August 17, 2005 Single Serve Coffee
is a site devoted to the love of fine coffee and no sooner had we written up the Nespresso Essenza, which comes in at the compact-budget end of the Nespresso scale, than they came up with an actual review of the Nespresso Romeo before it launches this September. The Romeo will come in at the high end of the range for Nespresso, and utilizes the same coffee capsule loading system and is aptly named Romeo, as the coffee capsule is placed on a small balcony. Single Serve's review can be found here
August 15, 2005 One of the greatest challenges in life is to create a coffee at home which is as good as the best coffee you can buy in your favourite coffee shop. It's a complex equation involving obtaining the right equipment, refining the technique and obtaining the freshest and best quality coffee. There's a definite affinity between computers, high-performance people and coffee - we're not sure what the common elements are but high clock speeds seems to be part of the equation and there are few technology environments where caffeine is not the staple diet. Which sort of accounts for why coffee is one of the largest cost-centres for this humble magazine - all press briefings are over coffee, we have our meetings over coffee, and we drink coffee in our spare time, sometimes so often that the entire staff can levitate by 4pm in the afternoon on a busy day. So the news that Nespresso has unveiled a new compact coffee system was significant for us. Now while Nespresso is clearly related to Nescafe, the concept behind it is at the other end of the connoisseur scale, as we have previously explained.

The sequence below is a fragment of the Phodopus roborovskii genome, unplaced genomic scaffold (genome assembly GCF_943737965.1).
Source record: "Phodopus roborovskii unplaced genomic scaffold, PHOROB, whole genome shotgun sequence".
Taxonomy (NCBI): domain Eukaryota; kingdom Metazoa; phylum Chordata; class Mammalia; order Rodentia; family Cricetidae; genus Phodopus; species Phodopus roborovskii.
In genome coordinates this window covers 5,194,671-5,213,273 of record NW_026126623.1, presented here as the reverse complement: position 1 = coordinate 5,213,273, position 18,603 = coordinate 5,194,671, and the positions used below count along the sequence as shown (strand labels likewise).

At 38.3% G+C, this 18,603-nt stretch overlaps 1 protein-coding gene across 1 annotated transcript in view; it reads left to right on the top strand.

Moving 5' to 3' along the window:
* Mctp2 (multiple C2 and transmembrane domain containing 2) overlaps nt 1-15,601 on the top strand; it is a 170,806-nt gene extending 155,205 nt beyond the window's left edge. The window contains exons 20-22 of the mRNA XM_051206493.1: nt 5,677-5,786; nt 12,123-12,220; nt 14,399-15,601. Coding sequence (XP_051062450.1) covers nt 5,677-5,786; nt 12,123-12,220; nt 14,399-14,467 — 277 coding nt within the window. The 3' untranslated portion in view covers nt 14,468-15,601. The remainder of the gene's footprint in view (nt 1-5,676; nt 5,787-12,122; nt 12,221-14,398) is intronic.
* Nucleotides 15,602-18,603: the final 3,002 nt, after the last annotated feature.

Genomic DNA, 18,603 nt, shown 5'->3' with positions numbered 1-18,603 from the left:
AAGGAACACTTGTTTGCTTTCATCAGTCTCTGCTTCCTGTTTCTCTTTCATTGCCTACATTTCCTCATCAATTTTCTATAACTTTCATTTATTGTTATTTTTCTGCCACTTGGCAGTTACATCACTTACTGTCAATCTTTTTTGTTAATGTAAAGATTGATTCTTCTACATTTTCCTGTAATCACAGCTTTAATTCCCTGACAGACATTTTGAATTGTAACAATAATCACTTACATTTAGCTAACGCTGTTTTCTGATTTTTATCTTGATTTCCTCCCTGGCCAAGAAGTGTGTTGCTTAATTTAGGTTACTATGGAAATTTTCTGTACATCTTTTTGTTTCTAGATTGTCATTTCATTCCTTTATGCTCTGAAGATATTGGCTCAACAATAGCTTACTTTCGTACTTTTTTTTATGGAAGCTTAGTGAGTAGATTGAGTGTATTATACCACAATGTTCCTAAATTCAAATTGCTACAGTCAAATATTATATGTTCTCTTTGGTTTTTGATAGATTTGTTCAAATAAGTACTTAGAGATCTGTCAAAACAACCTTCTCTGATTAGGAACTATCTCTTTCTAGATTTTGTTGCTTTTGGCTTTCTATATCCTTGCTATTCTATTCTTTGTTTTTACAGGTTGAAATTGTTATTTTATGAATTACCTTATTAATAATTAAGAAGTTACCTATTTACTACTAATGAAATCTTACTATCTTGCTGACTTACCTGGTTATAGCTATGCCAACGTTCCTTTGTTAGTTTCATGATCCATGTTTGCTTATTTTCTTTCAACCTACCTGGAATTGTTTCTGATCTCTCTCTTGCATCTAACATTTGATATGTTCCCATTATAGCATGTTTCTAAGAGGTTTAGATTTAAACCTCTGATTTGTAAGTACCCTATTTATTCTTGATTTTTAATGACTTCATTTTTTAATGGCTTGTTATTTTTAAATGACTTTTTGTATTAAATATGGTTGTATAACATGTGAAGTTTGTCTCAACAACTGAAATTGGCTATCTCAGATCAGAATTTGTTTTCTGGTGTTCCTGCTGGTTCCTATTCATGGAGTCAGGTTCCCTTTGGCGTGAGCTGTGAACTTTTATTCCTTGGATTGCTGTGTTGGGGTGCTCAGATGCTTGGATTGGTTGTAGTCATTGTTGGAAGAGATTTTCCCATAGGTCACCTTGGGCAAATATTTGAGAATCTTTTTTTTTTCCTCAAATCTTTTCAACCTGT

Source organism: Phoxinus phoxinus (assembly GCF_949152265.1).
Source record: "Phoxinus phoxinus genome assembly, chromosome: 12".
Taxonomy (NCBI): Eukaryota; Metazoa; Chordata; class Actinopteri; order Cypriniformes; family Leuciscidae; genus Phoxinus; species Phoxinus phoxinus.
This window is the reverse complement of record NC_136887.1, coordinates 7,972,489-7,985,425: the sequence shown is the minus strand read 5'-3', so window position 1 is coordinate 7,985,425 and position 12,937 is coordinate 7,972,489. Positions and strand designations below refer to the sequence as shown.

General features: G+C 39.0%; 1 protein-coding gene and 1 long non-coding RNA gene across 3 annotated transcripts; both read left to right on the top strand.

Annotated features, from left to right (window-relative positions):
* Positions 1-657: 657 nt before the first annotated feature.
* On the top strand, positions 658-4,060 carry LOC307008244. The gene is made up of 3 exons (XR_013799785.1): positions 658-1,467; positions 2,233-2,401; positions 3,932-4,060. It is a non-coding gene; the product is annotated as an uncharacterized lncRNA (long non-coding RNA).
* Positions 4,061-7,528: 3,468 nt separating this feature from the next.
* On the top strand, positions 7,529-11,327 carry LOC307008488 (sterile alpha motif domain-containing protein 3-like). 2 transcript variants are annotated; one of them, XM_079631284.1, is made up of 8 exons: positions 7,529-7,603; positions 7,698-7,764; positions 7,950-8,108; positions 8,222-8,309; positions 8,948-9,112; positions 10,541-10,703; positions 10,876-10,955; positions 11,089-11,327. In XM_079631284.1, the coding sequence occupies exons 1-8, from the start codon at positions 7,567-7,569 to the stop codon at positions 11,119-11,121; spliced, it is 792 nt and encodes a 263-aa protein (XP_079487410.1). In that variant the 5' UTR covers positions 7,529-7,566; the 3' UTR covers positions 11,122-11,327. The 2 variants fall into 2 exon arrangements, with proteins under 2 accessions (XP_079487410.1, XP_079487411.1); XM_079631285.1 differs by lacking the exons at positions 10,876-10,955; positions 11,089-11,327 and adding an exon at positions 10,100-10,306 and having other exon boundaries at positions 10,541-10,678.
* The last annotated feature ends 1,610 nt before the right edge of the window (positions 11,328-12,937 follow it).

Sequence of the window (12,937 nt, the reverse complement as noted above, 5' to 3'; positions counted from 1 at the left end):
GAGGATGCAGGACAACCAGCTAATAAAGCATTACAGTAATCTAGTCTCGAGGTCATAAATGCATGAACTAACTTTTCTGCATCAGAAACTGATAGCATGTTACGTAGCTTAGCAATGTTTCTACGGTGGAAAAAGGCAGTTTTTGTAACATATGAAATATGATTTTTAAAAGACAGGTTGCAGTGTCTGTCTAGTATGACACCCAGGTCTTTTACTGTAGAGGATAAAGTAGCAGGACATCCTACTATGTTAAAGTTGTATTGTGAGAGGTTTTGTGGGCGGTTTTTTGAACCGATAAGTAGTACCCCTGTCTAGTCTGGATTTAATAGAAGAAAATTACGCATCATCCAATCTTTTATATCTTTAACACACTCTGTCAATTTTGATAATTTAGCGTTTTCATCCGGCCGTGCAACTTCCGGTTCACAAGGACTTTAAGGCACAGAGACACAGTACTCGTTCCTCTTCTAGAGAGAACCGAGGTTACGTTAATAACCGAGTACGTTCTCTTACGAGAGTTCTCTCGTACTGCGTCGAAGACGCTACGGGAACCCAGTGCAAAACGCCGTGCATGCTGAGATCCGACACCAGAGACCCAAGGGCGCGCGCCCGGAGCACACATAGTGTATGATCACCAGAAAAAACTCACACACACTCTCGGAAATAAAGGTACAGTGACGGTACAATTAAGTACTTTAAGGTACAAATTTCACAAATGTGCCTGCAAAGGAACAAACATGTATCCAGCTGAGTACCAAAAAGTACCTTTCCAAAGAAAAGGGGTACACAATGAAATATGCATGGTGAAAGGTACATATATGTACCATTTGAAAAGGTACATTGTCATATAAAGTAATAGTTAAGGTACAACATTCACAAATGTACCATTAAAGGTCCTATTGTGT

Indeed, Nespresso is so focused on nurturing the brand’s upmarket pedigree, it has opened dozens of coffee boutiques in the world’s cultural centres selling just Nespresso-produced coffee.
March 2, 2005: Nespresso
and Miele, have announced the launch of a new built-In Miele/Nespresso coffee machine. Gizmag tested a Nespresso coffee machine
15 months ago and we were knocked out by the quality and range of the sealed Nespresso coffee cartridges. The Miele/Nespresso CVA 2000 machine also represents a new generation of kitchen appliances offering a sophisticated design and cutting edge espresso machine technology that integrates into modern kitchen environments.
We drink a lot of coffee at Gizmag, so when we got the opportunity to sample a machine which was claimed to produce extreme quality coffee which is EXACTLY the same every time, and reduces the time devoted to the ritual of coffee making by several minutes, and eliminates the mess, we jumped at the opportunity. First things first - the name was a significant problem to overcome - Nespresso conjures up pictures of synthetic substances manufactured by unnatural means, of a low-cost substitute for people who don't have any taste and who couldn't tell the difference between good coffee and instant home-brand coffee if it hit them on the head with a hammer.